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Remixing the Book

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If the object of writing is to deliver to readers a text that is engaging and enlightens, or entertains them in some way or other, then the idea of maintaining a fixed form of a book needs to be reexamined. Writers will probably always want to keep control of their work, but who is to say that the particular collaboration between a writer and her editor results in the best possible book? Or rather, perhaps the "final" book ends up catering well to one segment of readers, but -- due to language, length, focus, or whatever -- another vast swath of readers is blocked from enjoying the book.

We've always had abridged versions and "selected-essays-from" and audio versions and made-for-TV adaptations. But in a more open rights schema (say, Creative Commons licensing), there is something thrilling about the idea that dedicated readers -- the most engaged of all stakeholders, beyond the original writer and editor -- might legitimately improve texts for certain audiences. (This is exactly what happened with LibriVox -- passionate readers transforming texts they love so that others can enjoy them).

I know I have read texts where I thought: the information in that book was great; pity it was so dry, or so poorly-written. As books go digital, the ability to work on them and adapt them for different needs becomes a simple matter of opening up a text editor, importing a file (in theory) and getting to work. In the academic market, and certain sectors of serious non-fiction, something like this could be extremely valuable to readers, and to writers as well (increased markets).

For such creative engagement to happen, it will require writers and publishers to look differently on their works than they might have done to date -- to view their "finished" books as something more open-ended, and available. The tools are here already; what remains to be seen is whether our culture of authorship has room for such a radical change in perspective.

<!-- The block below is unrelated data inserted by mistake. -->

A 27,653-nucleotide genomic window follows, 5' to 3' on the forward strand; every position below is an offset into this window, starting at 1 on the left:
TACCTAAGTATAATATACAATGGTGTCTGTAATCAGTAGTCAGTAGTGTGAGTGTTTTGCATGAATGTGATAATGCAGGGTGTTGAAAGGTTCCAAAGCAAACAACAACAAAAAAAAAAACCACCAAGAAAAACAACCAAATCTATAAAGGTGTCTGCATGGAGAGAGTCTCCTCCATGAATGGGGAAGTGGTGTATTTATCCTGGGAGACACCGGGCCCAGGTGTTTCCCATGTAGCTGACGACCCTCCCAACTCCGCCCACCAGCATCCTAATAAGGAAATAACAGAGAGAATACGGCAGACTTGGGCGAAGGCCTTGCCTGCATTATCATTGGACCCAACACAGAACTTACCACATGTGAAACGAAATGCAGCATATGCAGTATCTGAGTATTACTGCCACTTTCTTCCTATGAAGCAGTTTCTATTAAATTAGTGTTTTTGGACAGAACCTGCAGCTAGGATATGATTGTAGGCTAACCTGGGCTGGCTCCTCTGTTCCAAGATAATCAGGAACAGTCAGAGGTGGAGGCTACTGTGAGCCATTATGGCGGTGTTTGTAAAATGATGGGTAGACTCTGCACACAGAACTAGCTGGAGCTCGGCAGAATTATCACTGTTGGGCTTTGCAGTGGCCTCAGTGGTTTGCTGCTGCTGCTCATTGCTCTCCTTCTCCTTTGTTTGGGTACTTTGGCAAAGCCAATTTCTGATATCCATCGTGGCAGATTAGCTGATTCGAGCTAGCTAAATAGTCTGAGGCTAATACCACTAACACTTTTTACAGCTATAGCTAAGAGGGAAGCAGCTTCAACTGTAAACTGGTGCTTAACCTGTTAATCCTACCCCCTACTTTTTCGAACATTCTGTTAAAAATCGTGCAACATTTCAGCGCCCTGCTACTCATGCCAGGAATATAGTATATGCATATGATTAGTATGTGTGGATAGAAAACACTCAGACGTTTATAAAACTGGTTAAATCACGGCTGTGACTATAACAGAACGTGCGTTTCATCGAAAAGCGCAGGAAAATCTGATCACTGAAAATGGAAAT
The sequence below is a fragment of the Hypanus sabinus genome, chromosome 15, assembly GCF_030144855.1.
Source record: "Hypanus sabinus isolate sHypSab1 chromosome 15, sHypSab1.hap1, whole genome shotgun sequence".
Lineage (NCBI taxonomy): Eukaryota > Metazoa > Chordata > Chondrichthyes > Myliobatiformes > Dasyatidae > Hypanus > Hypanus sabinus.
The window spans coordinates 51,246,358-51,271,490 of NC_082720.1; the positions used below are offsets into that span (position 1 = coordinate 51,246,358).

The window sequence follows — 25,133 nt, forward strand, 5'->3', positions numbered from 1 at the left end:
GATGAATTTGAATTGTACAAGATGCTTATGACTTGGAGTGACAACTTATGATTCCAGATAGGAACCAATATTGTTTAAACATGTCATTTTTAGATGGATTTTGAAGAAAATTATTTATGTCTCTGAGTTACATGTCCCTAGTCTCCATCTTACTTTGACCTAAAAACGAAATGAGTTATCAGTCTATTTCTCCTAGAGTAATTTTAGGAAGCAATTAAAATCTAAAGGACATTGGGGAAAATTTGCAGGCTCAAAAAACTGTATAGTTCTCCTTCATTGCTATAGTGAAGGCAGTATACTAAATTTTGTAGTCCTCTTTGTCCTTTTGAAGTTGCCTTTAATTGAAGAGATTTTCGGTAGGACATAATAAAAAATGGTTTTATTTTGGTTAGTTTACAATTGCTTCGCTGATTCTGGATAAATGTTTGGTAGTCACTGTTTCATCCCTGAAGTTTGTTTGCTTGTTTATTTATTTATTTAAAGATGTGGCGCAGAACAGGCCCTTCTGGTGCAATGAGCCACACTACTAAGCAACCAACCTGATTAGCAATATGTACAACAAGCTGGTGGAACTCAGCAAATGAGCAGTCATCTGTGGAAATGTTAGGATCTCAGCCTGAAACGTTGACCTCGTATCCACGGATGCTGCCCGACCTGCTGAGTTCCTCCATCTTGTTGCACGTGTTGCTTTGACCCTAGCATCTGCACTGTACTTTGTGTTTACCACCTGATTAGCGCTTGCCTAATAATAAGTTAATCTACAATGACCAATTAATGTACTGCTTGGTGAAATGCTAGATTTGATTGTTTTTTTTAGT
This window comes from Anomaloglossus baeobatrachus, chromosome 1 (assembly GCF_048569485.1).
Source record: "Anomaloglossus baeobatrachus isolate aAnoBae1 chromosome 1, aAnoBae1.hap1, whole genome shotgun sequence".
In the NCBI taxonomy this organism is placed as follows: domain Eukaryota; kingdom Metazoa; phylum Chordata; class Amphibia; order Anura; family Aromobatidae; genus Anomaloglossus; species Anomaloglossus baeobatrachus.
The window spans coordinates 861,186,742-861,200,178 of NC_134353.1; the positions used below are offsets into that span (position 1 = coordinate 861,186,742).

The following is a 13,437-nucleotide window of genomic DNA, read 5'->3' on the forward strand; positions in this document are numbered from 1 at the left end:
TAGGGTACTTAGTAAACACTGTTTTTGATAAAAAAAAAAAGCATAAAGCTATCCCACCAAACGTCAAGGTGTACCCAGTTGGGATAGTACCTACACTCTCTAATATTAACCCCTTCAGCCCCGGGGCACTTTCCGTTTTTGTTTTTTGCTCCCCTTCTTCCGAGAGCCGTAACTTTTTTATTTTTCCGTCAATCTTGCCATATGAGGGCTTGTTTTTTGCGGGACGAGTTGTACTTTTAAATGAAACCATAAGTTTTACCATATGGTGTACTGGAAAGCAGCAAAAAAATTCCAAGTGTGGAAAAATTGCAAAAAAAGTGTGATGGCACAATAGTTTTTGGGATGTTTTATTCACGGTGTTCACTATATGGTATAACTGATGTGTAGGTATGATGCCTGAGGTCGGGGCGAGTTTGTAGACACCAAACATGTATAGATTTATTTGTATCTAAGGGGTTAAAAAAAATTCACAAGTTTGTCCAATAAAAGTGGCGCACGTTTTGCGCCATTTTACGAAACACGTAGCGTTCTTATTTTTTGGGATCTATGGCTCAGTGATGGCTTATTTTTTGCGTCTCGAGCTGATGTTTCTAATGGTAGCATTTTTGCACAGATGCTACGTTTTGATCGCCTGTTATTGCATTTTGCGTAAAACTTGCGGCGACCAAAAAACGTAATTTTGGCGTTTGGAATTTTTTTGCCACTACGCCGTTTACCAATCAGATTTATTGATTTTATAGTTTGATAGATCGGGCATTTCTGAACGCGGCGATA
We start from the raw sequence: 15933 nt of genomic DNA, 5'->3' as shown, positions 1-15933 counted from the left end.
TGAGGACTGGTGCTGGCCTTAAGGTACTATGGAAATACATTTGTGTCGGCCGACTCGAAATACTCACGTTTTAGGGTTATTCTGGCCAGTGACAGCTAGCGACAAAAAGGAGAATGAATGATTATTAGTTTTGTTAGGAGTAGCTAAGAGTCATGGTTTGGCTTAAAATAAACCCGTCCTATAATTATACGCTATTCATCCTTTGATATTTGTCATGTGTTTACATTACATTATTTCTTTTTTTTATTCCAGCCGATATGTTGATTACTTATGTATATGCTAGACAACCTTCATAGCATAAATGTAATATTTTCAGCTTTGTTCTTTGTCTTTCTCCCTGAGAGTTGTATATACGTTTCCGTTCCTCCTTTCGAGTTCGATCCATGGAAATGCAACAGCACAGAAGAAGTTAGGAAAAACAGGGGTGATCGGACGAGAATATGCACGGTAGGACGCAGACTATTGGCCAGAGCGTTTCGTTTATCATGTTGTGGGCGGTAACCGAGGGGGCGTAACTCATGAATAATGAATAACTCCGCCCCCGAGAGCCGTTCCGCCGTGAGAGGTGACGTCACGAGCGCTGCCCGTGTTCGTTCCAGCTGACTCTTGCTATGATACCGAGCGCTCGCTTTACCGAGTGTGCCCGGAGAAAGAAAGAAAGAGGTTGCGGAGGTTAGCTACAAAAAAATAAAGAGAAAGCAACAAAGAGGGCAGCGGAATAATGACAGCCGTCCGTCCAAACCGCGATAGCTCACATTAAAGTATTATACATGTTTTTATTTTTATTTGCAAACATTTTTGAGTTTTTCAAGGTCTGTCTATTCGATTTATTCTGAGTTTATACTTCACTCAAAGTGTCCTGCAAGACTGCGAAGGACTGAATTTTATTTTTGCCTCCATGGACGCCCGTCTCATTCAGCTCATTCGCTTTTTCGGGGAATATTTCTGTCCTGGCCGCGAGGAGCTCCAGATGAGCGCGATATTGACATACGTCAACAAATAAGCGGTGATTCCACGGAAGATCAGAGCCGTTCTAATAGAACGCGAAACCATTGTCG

We're seeing hints that in some quarters, we may be ready. Cory Doctorow has legions of fans who translate his works and make audio versions of his books. But for some reason this struck me as a bigger jump. Kevin Kelly reports as follows:

The other day I got a note from a Dutch guy who is a fan of my book Out Of Control. He found my ideas great but my presentation "frustrating." But unlike my other "frustrated" readers, Andreas Lloyd decided to do something about it: he remixed my book!

I think the result is quite amazing. Remixing is perhaps too strong a word because he mostly simply dropped entire chapters, with a little re-arranging here and there. It is a very sharp but intelligent edit. But the effect is striking. [more...]

Writes Andreas Lloyd about his work on Kelly's book:

Kevin Kelly's book Out of Control is a fascinating book full of fascinating ideas reaching across the board from artificial intelligence, evolution, biology, ecology, robotics and more to explore complexity, cybernetics and self-organising systems in an accessible and engaging way.

But in reading Out of Control, I found it suffering from a number of frustrating flaws: Not only is it way too long-winded, it is also almost completely void of meta-text to help the reader understand what Kelly is trying to do with his book (having read the book, I'm still wondering)...

I would have preferred a much shorter book, more narrowly focused on the idea of self-organising systems. The whole text of the original book is easily available online at Kelly's own website, so I thought: Why not remix the online text to make such a book? [more...]

Why not, indeed?

You can get a copy of Kelly's original book here (free on the web, or to purchase from Amazon).

And a copy of Lloyd's remixed version here (free on the web, free pdf).

I should add, this is one of the things at the back of our minds as we build Book Oven. We hope that good digital publishing platforms mean that writers and readers will start to get the sense that a book might live on, and grow after the writer or publisher press "publish" ... that engagement, annotations, commentary, and generally the life around a book might become as culturally important in our eyes as the original itself.